Connoisseurs of good Aussie rock will recognise the Skyhooks reference in the theme of my blog.
This week I celebrated my 73rd birthday – via Zoom bevvies with the family. In the midst of the COVID-19 pandemic I have to confess that I am getting pretty peeved at the constant references to the apparent characterisation of those of us over 60s as “elderly”, irrelevant members of society, incapable and unentitled to drive an automobile, simply occupying “God’s” waiting room and generally non-contributors to society. Some of those young Darwinian believers of survival of the fittest, espouse the belief that COVID should be allowed to run its course and “cull” the burden of an ageing population. Not a palatable thought for those in the target area.
So, my subject is focussed on the fact that, believe it or not, us 70s plus folk are far from inactive and irrelevant. In fact, I would argue that we are a very active, fit, and creative lot. Most of my peers are into some form of physical activity whether it be adorned in lycra aboard and carbon fibre two-wheeled steed, wearing the latest activewear in the Pilates studio or gymnasium and of course, there are the obsessions of golf and tennis or walking 10,000 steps a day.
The other reality is that retirees are spenders and inject a great deal of money into the economy in many forms, not the least being the assistance of the younger generations to enter the real estate market or educate their children. They love to enjoy the retirement they worked so long to achieve through travel, assisting their families both financially and in the quality of their lifestyle.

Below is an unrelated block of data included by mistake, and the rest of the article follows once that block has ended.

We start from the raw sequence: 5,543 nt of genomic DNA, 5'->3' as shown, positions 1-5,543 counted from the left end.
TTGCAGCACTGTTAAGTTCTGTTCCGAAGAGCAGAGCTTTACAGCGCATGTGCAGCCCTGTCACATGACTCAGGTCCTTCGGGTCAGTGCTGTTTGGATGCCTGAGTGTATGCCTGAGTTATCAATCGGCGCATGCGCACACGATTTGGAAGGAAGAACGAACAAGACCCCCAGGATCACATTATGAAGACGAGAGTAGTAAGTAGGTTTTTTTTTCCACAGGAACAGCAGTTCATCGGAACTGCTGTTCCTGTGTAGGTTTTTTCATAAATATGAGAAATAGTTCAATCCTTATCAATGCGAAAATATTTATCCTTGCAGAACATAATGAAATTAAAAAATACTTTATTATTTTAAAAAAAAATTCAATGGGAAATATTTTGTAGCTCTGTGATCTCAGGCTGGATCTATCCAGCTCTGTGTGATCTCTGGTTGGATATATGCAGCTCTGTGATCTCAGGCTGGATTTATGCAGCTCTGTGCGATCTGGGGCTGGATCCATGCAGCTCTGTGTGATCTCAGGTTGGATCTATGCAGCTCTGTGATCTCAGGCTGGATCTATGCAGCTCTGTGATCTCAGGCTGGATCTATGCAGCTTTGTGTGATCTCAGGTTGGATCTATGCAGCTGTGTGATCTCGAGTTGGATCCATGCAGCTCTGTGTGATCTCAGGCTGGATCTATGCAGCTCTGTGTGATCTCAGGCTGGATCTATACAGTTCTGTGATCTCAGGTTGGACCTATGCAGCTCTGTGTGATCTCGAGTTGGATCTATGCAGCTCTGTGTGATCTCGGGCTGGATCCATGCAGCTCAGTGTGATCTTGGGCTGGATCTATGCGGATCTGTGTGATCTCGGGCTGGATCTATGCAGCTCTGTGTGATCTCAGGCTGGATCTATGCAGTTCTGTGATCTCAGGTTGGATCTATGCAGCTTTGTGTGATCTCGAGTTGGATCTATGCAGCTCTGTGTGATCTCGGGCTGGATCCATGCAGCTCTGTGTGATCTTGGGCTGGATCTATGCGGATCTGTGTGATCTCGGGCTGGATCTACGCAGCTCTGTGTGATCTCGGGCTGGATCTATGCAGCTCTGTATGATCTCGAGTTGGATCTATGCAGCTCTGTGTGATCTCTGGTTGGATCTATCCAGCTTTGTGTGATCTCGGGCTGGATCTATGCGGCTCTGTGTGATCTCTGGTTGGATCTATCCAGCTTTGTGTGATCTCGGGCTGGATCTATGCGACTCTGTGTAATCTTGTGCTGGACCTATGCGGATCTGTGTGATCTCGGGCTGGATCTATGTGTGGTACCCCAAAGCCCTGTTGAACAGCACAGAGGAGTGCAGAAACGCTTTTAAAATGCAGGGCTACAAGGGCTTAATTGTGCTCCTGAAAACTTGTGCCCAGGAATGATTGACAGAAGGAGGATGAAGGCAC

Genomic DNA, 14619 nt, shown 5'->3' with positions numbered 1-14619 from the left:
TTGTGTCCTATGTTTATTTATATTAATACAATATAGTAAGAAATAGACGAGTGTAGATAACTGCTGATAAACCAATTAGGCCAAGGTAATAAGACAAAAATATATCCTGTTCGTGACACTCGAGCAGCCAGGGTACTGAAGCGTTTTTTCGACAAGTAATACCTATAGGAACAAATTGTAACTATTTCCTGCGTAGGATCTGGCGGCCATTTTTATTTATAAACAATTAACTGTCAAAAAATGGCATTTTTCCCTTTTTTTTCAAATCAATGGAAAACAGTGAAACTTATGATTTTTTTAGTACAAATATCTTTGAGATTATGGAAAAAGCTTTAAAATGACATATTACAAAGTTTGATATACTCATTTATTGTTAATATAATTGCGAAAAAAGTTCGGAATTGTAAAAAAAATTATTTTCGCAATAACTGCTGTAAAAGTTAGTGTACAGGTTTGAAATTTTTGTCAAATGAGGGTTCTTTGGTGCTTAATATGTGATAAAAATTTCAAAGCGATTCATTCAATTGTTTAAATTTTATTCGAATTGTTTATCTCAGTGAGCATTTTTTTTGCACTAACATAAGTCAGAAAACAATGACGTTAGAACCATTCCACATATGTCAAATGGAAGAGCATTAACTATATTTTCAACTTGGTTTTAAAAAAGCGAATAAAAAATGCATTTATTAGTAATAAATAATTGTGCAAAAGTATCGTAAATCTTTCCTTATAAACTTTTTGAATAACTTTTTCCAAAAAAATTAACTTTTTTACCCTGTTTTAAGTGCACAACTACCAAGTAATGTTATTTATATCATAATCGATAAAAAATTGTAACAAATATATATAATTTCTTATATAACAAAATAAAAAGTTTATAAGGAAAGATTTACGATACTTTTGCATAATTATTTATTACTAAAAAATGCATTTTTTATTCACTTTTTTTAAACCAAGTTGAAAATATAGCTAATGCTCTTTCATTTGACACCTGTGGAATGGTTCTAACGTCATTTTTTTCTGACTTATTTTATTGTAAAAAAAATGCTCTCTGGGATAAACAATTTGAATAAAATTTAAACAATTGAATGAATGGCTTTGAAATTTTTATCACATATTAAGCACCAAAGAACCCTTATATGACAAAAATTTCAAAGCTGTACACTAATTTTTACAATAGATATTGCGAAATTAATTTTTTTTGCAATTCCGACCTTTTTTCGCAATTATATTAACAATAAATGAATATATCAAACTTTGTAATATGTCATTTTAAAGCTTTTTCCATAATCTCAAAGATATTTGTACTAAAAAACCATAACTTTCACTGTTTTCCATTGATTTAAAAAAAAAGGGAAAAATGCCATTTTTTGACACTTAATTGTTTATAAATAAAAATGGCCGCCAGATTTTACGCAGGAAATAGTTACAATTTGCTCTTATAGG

I think that the advent of the COVID-19 pandemic has placed even greater emphasis on priority setting in all our lives with an emphasis on family values and national pride.
So, this leads me into a subject I and my colleagues at Hewison Private Wealth hold dear, and that is multigenerational financial planning and wealth transfer.
Primarily this relates to the preservation of capital wealth through family generations to achieve a better quality of life and reduce dependence on the government purse. This, in turn, benefits those less fortunate who need government support and enables government to pursue the important issues it needs to fund, which contributes to the development of our country for the benefit of all.
The other important benefactor of multigenerational wealth transfer is philanthropic funding such as charitable bodies and scientific development which is vital to our children’s future. COVID-19 has shown us first-hand the importance of scientific development of medicines and cures to protest us from harm. Government funding is not sufficient to drive these important funds, bodies and initiatives, funding also needs to be sourced elsewhere.
The reality is that the older members of the community have lived through the developmental stages of their lives. Having experienced their own education, perhaps raised a family, bought a home, built a career and in doing so have established themselves financially, which now gives them access to wealth. With wealth being passed through to future generations, this financial resource continues to compound, with the right advice and decision making.